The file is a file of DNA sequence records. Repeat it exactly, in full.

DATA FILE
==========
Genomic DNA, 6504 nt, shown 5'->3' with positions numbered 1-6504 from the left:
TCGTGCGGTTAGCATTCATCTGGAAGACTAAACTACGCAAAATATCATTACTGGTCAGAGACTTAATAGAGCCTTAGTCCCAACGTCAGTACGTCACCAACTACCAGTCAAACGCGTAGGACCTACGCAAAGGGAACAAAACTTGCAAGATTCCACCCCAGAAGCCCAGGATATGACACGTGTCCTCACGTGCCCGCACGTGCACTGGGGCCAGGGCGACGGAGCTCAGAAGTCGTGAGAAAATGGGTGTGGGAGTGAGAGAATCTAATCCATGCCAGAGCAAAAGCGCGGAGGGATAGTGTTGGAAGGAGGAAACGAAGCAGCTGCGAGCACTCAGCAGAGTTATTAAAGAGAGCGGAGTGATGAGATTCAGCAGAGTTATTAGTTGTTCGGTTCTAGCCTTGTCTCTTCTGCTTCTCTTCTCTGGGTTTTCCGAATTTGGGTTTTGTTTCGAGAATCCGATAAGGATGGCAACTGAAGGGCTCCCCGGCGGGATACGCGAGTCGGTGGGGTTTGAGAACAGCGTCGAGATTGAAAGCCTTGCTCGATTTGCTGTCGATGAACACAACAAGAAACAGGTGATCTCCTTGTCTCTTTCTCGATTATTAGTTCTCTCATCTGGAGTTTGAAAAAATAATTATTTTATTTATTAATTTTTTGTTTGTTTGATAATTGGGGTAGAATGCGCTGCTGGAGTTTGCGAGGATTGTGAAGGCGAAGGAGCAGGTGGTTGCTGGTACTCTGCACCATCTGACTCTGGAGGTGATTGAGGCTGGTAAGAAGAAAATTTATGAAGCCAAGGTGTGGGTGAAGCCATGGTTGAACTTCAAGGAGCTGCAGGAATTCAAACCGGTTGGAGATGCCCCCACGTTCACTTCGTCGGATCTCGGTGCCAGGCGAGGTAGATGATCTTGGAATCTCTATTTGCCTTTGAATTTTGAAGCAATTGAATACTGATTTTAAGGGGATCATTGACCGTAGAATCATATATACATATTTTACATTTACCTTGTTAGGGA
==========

Genomic DNA, 6504 nt, shown 5'->3' with positions numbered 1-6504 from the left:
TCGTGCGGTTAGCATTCATCTGGAAGACTAAACTACGCAAAATATCATTACTGGTCAGAGACTTAATAGAGCCTTAGTCCCAACGTCAGTACGTCACCAACTACCAGTCAAACGCGTAGGACCTACGCAAAGGGAACAAAACTTGCAAGATTCCACCCCAGAAGCCCAGGATATGACACGTGTCCTCACGTGCCCGCACGTGCACTGGGGCCAGGGCGACGGAGCTCAGAAGTCGTGAGAAAATGGGTGTGGGAGTGAGAGAATCTAATCCATGCCAGAGCAAAAGCGCGGAGGGATAGTGTTGGAAGGAGGAAACGAAGCAGCTGCGAGCACTCAGCAGAGTTATTAAAGAGAGCGGAGTGATGAGATTCAGCAGAGTTATTAGTTGTTCGGTTCTAGCCTTGTCTCTTCTGCTTCTCTTCTCTGGGTTTTCCGAATTTGGGTTTTGTTTCGAGAATCCGATAAGGATGGCAACTGAAGGGCTCCCCGGCGGGATACGCGAGTCGGTGGGGTTTGAGAACAGCGTCGAGATTGAAAGCCTTGCTCGATTTGCTGTCGATGAACACAACAAGAAACAGGTGATCTCCTTGTCTCTTTCTCGATTATTAGTTCTCTCATCTGGAGTTTGAAAAAATAATTATTTTATTTATTAATTTTTTGTTTGTTTGATAATTGGGGTAGAATGCGCTGCTGGAGTTTGCGAGGATTGTGAAGGCGAAGGAGCAGGTGGTTGCTGGTACTCTGCACCATCTGACTCTGGAGGTGATTGAGGCTGGTAAGAAGAAAATTTATGAAGCCAAGGTGTGGGTGAAGCCATGGTTGAACTTCAAGGAGCTGCAGGAATTCAAACCGGTTGGAGATGCCCCCACGTTCACTTCGTCGGATCTCGGTGCCAGGCGAGGTAGATGATCTTGGAATCTCTATTTGCCTTTGAATTTTGAAGCAATTGAATACTGATTTTAAGGGGATCATTGACCGTAGAATCATATATACATATTTTACATTTACCTTGTTAGGGA